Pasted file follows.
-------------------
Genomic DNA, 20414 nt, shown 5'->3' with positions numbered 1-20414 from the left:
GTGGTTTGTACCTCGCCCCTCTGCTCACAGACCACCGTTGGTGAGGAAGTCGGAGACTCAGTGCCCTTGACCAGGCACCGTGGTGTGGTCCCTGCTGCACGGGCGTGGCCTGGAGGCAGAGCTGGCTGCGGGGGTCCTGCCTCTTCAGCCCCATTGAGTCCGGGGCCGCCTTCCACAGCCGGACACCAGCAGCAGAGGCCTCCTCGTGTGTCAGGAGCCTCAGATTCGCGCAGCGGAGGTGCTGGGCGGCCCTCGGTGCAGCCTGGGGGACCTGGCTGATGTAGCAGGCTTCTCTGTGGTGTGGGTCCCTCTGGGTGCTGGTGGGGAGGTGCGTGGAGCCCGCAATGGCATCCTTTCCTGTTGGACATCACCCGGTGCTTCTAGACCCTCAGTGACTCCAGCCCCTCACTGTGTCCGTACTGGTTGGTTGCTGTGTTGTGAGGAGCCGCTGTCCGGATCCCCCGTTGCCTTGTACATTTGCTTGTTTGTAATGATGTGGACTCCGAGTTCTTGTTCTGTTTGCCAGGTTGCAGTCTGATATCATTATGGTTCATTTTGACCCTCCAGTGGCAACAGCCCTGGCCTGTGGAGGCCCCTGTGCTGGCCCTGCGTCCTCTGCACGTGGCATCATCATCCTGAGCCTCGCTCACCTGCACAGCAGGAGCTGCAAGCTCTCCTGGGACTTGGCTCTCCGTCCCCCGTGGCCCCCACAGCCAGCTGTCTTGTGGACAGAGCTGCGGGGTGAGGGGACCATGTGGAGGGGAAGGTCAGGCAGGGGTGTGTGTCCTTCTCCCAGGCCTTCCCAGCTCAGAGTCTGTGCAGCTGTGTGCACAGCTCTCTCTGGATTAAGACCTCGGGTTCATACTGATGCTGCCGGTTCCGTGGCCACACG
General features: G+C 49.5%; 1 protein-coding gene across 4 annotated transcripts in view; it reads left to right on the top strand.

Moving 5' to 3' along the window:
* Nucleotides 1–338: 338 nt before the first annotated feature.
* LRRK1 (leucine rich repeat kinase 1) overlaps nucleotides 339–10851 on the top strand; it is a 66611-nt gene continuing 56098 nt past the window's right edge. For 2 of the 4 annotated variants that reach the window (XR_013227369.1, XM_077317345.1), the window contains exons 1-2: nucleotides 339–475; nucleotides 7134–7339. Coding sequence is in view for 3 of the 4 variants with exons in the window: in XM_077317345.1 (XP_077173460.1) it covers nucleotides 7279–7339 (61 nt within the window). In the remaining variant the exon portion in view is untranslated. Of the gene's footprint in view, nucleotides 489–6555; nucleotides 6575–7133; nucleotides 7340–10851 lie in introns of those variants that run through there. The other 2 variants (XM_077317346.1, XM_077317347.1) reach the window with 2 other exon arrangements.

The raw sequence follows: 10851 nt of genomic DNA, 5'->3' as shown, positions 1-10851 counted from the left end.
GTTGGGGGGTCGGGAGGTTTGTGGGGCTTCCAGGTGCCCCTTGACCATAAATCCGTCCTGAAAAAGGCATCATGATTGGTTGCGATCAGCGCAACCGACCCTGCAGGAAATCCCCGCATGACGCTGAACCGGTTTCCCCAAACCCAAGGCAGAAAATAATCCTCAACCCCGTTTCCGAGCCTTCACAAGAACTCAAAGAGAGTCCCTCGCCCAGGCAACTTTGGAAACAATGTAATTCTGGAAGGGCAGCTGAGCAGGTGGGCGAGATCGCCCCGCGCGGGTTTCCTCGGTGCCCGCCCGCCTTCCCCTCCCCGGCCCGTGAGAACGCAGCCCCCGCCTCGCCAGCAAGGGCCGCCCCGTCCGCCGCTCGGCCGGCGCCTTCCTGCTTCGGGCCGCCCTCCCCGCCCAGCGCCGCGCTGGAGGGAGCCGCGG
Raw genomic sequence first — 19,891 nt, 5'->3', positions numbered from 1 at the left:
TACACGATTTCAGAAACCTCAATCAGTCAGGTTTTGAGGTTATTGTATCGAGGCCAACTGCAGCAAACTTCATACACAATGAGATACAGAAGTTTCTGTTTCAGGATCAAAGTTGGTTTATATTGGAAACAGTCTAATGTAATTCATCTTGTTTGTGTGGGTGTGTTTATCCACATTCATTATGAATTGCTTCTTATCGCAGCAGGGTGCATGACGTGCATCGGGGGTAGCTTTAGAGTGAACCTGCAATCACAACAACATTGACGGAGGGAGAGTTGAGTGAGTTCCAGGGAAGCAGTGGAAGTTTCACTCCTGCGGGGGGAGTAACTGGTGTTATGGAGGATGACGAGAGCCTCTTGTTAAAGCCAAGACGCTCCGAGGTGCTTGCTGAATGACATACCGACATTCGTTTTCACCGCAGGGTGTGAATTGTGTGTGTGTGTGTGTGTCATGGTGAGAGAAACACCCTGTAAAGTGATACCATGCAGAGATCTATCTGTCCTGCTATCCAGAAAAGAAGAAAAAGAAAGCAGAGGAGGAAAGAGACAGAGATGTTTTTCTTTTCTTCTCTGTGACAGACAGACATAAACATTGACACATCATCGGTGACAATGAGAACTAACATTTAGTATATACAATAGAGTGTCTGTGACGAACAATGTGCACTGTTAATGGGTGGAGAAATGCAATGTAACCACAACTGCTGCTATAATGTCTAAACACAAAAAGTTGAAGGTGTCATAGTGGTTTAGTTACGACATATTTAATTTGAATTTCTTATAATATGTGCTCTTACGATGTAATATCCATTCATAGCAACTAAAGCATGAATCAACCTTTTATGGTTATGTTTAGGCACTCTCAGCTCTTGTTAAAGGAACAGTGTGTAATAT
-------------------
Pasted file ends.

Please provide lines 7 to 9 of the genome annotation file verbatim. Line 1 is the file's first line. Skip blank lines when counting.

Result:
The raw sequence follows: 10851 nt of genomic DNA, 5'->3' as shown, positions 1-10851 counted from the left end.
GTTGGGGGGTCGGGAGGTTTGTGGGGCTTCCAGGTGCCCCTTGACCATAAATCCGTCCTGAAAAAGGCATCATGATTGGTTGCGATCAGCGCAACCGACCCTGCAGGAAATCCCCGCATGACGCTGAACCGGTTTCCCCAAACCCAAGGCAGAAAATAATCCTCAACCCCGTTTCCGAGCCTTCACAAGAACTCAAAGAGAGTCCCTCGCCCAGGCAACTTTGGAAACAATGTAATTCTGGAAGGGCAGCTGAGCAGGTGGGCGAGATCGCCCCGCGCGGGTTTCCTCGGTGCCCGCCCGCCTTCCCCTCCCCGGCCCGTGAGAACGCAGCCCCCGCCTCGCCAGCAAGGGCCGCCCCGTCCGCCGCTCGGCCGGCGCCTTCCTGCTTCGGGCCGCCCTCCCCGCCCAGCGCCGCGCTGGAGGGAGCCGCGG
Raw genomic sequence first — 19,891 nt, 5'->3', positions numbered from 1 at the left: